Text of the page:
A PySimpleGui take on the problem

So, after all of that…

  • PySimpleGui doesn’t seems to support check or radio menus out of the box.
  • Modifying PySimpleGui isn’t really an option for me.
  • Writing my own code to handle the menu is an option, but I would have to REALLY want that feature to bother with it.

I came to the conclusion that the best solution is to just build a dialog for handling preferences. That is a simple task in PySimpleGui.

  • A dialog let’s you put all the user configuration options is one place, not just those that could be set from a check menu.
  • Which, in turn, makes it easier to persist the items to a config file or a database.
  • If I want more user visibility for some settings, they can be included in a status bar instead of the menu.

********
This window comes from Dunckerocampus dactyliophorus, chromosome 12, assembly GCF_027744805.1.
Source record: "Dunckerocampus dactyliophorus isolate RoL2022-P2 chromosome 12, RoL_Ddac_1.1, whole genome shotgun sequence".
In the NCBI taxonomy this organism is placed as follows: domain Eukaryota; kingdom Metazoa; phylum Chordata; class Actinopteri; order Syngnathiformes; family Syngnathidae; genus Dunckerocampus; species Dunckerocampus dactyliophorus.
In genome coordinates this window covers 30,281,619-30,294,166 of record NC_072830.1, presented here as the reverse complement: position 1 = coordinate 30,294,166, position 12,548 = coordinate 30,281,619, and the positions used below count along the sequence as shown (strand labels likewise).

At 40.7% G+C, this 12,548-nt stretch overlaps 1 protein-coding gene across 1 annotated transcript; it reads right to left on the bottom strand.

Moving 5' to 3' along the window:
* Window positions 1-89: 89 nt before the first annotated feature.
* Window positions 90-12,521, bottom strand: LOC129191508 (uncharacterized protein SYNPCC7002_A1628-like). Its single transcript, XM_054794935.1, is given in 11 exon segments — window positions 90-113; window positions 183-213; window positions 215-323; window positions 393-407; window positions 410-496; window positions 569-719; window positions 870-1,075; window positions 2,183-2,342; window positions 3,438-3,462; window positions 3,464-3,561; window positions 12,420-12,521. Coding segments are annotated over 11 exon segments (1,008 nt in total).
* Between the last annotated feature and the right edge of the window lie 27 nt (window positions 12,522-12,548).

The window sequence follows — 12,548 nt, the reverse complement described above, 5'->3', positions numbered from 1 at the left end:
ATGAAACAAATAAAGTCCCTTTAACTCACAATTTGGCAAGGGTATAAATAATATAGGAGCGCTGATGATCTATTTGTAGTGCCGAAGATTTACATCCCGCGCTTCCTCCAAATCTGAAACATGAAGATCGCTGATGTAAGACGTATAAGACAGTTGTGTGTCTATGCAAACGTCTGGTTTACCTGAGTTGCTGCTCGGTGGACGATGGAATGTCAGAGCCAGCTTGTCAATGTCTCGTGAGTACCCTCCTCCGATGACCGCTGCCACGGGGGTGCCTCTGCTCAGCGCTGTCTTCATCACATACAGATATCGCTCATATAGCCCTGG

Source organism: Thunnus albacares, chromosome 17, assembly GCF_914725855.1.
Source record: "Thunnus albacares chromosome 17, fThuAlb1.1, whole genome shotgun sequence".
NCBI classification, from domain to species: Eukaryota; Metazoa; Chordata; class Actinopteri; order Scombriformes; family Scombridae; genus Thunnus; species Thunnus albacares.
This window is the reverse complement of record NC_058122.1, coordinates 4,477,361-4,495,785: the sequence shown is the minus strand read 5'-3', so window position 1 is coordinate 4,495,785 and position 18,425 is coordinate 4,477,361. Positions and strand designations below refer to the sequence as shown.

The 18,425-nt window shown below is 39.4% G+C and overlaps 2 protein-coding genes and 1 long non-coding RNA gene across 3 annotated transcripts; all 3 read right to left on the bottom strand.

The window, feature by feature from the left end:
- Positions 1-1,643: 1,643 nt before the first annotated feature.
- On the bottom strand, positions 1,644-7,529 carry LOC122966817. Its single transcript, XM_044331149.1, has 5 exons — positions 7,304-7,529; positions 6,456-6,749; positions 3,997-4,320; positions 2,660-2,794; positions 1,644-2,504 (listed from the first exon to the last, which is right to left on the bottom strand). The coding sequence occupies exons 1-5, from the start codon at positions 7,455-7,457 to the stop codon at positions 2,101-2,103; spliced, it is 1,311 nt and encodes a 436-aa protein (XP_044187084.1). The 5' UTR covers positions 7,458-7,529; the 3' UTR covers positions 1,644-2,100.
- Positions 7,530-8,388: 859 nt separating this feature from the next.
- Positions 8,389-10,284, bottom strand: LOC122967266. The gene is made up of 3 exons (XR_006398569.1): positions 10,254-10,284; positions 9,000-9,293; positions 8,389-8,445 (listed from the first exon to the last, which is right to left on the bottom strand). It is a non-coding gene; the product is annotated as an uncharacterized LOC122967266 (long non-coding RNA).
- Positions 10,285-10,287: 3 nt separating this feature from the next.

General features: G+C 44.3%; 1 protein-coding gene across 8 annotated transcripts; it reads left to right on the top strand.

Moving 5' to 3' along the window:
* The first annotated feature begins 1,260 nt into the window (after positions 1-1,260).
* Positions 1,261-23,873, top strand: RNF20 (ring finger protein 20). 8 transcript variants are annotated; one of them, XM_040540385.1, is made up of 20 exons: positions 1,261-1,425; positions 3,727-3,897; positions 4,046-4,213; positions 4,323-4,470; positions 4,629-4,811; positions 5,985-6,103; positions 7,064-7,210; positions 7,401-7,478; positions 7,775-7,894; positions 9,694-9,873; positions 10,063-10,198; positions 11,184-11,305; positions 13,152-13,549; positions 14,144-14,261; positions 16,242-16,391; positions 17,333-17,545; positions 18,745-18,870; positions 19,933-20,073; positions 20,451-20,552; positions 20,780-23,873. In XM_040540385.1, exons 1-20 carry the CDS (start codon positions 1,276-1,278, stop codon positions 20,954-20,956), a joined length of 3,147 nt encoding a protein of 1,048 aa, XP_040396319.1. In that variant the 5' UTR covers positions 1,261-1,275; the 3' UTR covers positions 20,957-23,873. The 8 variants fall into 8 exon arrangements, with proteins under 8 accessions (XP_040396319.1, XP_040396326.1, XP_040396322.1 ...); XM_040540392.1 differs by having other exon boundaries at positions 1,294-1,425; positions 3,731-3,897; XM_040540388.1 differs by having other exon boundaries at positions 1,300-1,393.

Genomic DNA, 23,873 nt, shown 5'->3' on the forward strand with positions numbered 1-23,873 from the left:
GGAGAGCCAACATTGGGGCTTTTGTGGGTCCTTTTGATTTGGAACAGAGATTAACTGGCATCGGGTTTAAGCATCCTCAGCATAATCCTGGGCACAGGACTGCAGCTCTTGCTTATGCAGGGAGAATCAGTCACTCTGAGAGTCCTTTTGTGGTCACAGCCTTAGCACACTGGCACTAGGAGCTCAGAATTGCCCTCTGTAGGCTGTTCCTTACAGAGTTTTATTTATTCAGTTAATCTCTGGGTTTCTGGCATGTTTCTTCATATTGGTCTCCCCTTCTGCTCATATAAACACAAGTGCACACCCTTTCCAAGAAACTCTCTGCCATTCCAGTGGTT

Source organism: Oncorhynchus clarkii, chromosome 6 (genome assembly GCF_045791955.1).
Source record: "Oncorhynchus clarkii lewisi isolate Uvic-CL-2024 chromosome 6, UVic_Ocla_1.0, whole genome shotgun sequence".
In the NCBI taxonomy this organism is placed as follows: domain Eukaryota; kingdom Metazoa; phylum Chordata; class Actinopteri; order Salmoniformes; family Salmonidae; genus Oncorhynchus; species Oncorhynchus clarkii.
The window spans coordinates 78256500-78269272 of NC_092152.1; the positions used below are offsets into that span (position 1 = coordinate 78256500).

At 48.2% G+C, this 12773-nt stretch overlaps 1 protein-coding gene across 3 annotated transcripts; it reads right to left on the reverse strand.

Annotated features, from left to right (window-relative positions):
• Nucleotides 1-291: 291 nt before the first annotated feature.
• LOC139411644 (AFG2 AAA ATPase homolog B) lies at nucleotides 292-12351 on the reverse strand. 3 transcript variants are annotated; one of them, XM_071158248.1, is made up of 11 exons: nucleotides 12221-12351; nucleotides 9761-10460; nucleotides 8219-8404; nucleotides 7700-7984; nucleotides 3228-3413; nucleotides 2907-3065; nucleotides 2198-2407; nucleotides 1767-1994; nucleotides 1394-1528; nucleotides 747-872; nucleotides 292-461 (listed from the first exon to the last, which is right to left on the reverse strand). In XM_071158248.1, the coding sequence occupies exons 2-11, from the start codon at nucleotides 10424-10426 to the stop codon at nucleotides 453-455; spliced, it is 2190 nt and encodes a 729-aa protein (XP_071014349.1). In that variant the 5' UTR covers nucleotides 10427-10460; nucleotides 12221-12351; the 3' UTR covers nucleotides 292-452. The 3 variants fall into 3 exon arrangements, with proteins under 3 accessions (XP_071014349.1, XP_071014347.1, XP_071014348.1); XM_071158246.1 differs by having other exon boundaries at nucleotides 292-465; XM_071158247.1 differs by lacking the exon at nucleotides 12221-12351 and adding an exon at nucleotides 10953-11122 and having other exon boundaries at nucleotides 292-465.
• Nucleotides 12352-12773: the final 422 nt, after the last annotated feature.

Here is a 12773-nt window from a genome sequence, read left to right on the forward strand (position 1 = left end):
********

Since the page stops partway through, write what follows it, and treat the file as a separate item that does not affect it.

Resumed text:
Here is the code for an equivalent menu in PySimpleGui with a Preferences choice on the File menu. It looks better and the code is cleaner that the tkinter version above.

psg menu

import PySimpleGUI as sg

def do_nothing():
    sg.popup("Do nothing")

def show_preferences():
    sg.popup("Preferences", "Build a dialog for your setting preferences.")

menu_def = [
            "Save As...",
    ["Edit", ["Undo", "---", "Cut", "Copy", "Paste", "Delete", "Select All",]],
    ["Help", ["Help Index", "About..."]],

layout = [[sg.Menu(menu_def, tearoff=False)]]

window = sg.Window("psg", layout, size=(250, 200))

while True:
    event, values = window.read()
    if event in ("Exit", None):
    elif event == "Preferences...":